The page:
Coping with oppositional patients

Last week, I saw a patient who wanted to discuss her dysmenorrhea. Her periods had been growing increasingly painful, and she wanted to know what I could do to make her feel better. But as I described each potential treatment, she came up with a reason she could not or would not try it.

“So basically there is nothing you can do to help me,” the patient said, after I had exhausted every treatment possibility, including alternative options, such as homeopathy and acupuncture. 

I'm sure that this patient left the office with frustration equal to mine, but it made me wonder what exactly she was looking for or if I missed part of the picture. Was the patient seeking narcotics? Or was there something that she wasn't telling me?

Like many health care professionals, I am a fixer. It's hard for me not to get exasperated when I have trouble helping someone, and worrying about patients often keeps me up at night. When someone comes to me with a problem, I want to do everything in my power to find a solution.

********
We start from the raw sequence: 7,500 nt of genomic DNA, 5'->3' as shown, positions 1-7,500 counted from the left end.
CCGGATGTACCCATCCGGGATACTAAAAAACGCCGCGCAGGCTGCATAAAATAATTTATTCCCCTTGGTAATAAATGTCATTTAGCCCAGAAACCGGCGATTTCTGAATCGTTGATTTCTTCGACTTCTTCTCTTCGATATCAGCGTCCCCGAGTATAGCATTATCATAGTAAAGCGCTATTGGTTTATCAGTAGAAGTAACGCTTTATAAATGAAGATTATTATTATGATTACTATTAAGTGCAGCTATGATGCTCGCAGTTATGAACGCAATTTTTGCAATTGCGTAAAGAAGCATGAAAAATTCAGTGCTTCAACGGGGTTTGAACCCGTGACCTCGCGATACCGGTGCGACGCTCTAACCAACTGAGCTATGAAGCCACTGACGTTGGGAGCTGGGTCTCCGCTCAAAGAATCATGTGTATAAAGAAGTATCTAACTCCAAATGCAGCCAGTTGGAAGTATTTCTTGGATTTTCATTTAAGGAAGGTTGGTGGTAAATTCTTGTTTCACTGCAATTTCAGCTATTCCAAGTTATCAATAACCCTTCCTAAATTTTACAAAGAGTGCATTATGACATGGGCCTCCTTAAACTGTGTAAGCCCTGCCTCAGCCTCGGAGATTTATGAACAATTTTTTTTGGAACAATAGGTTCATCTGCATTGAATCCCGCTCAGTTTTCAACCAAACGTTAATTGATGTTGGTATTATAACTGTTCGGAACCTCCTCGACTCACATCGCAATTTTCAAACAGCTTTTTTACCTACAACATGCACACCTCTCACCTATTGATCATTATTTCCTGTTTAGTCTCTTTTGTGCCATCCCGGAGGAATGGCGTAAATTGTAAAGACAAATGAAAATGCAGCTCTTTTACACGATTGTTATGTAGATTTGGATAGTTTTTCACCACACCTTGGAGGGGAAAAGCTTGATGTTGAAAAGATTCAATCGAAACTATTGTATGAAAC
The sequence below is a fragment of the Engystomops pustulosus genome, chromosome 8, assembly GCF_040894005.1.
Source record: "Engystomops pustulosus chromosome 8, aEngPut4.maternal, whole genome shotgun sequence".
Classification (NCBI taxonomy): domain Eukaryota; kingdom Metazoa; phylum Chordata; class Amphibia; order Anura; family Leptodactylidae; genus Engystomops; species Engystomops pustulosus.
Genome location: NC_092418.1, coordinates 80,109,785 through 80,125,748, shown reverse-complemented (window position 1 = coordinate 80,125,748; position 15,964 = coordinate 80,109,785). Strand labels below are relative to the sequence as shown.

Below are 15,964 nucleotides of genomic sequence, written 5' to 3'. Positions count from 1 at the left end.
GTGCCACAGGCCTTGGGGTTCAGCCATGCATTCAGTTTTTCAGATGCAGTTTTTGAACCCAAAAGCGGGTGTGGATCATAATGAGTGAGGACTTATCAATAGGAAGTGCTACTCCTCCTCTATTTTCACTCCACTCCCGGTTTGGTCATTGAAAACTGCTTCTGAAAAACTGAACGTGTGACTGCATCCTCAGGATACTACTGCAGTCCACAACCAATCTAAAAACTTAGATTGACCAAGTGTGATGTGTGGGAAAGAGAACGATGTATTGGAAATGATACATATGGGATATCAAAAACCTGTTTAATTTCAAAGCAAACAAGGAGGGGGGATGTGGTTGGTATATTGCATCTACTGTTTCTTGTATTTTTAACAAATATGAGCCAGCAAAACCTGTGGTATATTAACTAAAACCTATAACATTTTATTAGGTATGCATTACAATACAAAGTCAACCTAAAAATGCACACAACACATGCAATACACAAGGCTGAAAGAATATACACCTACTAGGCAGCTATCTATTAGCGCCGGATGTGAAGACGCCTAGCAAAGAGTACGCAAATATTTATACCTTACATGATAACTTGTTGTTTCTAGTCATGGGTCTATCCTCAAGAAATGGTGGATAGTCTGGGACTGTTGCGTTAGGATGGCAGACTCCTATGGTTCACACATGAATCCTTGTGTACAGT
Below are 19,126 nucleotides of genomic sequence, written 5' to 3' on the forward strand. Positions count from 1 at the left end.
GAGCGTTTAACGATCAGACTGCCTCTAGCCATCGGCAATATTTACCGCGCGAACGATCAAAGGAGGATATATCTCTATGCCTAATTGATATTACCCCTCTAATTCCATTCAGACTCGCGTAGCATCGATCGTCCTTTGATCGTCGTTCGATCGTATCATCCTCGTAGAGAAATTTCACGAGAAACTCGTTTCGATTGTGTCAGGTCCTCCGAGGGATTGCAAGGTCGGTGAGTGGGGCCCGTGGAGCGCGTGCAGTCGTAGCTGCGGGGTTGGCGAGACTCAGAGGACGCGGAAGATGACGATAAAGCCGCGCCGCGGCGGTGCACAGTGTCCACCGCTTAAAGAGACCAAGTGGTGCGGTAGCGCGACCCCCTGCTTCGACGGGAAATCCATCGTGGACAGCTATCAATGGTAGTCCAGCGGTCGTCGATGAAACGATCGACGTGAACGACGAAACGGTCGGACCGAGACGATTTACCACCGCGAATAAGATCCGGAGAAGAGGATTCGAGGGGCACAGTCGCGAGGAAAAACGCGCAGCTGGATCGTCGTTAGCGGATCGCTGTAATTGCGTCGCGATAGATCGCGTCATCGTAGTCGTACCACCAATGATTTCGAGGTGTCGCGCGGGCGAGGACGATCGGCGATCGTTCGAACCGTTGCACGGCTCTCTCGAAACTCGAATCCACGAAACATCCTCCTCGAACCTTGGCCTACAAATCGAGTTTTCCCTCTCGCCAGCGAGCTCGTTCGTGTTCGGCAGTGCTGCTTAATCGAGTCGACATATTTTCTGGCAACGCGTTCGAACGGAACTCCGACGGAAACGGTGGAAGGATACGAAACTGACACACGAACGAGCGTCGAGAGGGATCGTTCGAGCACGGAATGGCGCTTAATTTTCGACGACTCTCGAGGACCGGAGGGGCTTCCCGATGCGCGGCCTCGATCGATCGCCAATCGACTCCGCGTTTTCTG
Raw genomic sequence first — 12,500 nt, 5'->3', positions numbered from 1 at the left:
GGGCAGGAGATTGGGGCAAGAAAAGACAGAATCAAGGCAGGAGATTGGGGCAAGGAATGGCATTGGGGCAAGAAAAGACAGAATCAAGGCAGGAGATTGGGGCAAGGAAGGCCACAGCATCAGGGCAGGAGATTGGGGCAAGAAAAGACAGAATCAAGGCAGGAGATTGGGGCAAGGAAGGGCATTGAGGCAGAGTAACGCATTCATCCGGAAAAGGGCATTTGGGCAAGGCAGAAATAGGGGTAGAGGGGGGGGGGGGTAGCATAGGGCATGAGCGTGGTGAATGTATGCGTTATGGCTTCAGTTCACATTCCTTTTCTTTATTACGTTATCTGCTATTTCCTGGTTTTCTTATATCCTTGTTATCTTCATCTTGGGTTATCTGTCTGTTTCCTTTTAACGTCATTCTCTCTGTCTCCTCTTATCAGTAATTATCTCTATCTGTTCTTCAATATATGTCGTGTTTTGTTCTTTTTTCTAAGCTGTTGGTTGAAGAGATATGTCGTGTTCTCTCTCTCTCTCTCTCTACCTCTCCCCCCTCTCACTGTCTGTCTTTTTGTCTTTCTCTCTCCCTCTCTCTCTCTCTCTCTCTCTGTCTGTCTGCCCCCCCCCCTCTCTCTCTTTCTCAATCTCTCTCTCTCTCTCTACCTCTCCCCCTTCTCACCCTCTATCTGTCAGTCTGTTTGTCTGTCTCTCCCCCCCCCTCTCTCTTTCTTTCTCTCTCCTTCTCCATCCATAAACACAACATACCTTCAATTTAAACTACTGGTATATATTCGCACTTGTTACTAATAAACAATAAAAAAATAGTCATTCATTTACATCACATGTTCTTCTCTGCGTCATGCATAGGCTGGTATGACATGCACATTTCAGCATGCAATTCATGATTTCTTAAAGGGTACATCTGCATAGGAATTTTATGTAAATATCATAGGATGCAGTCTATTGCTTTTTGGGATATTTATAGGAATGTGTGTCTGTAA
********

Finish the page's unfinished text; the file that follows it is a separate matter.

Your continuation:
It's not uncommon for me to spend hours helping patients find specialists that will take their insurance or a pharmacy that carries a particular medication. I will research alternative therapies when a traditional treatment does not seem to be working. But I do need some help from the patient. 

If a treatment plan is to be successful, we need patients who are interested in playing an active role in their health care. That means creating collaborative relationships with patients who are willing to be a part of the team. 

I understand that my advice may not always be something patients wants to hear. Sometimes they disagree with my opinion that their weight gain is due to a poor diet and lack of exercise, for example, and insist that their hormones are to blame.

Despite these disagreements, most health-care providers are willing to go out of their way to create a treatment plan that works. But patients must be willing to meet us halfway.

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